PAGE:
Initiative

How Uruguay’s Internet Initiative Transformed Its Education System

By Sarah Simon

Education inequality in the United States was a problem long before the internet. With new educational tools requiring internet access, that inequality has only magnified. A 2018 study found that one in five US teens “can’t finish their homework because of the digital divide,” especially among Black teens and those from lower-income homes.

Making education more accessible, and at the same time adapting it to a digital era, is a universal struggle. But the small South American country of Uruguay—as it gains recognition for its “successful fight against COVID-19”—already had the skeleton of an emergency plan in place; the pandemic helped to flesh it out.

Uruguay isn’t often top of mind for average the American, so the fact that it is one of six countries to have successfully implemented the one laptop per child program (OLPC) offers essential food for thought: How couldn’t I have known about

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L.A. schools announce massive COVID-19 testing, tracing initiative for all students and staff

Los Angeles Unified School District staff member Adrian Pacheco demonstrates the use of sanitizing tools as Supt. Austin Beutner takes a tour of Burbank Middle School. As the academic school year looms, preparations have been underway to make campuses safe. <span class="copyright">(Kent Nishimura / Los Angeles Times)</span>
Los Angeles Unified School District staff member Adrian Pacheco demonstrates the use of sanitizing tools as Supt. Austin Beutner takes a tour of Burbank Middle School. As the academic school year looms, preparations have been underway to make campuses safe. (Kent Nishimura / Los Angeles Times)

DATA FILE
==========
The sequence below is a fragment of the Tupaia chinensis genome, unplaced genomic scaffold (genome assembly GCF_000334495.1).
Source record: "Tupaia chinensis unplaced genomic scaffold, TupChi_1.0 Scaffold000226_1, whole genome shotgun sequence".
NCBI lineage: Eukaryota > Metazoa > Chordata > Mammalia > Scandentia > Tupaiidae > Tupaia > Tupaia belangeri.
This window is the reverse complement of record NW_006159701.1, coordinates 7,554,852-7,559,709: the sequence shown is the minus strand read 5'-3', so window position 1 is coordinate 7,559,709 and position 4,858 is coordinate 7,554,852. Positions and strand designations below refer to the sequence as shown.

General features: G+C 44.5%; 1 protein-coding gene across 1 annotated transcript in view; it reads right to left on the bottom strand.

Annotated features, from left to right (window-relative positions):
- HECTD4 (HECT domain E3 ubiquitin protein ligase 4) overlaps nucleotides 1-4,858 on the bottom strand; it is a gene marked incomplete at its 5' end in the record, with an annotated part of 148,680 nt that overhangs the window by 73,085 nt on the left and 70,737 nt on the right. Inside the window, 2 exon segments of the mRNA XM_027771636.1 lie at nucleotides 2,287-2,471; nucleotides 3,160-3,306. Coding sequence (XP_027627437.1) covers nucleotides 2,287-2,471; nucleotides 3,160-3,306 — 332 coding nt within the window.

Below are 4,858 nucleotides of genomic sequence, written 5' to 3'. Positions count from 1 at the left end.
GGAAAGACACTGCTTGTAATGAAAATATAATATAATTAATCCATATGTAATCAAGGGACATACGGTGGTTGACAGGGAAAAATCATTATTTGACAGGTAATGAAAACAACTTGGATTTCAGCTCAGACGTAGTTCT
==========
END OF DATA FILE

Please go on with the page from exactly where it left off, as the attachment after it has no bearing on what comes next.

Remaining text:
The Los Angeles Unified School District announced Sunday that it is launching an ambitious coronavirus testing and contact tracing program for all students, staff and their families — aiming to create a path to safely reopening campuses in the nation’s second-largest school district.

If the plan unfolds as described, it could be one of the most detailed to date for an American school district, involving nearly 500,000 students and 75,000 staff members. It appears to be the most sizable, at least until the larger New York City school system clarifies how it will manage testing and contact tracing.

The L.A. testing program is not

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Kenneth Cole Enlists Students for ‘Make the Statement’ Voter Initiative

As the 2020 election approaches, Kenneth Cole has engaged students for an initiative titled, “Make the Statement,” to help increase voter turnout. The goal is to empower students to create a piece of artwork that sends a powerful message.

Cole approached design students, recent graduates and alumni asking them to use their typographical design prowess to create a piece of artwork that would stop online scrollers in their tracks. The company provided students with a choice of three election season messages: “If You Don’t Vote, We Don’t Exist,” “You Vote, We Exist,” and “Vote to Exist.” The students took these messages and used them to create things from simple illustrations to a graphic design to animation.

“I have always believed that for our democracy to work, we all need to ‘Stand up and show up, or shut up.’ I also believe that voting is not just a privilege; it’s a

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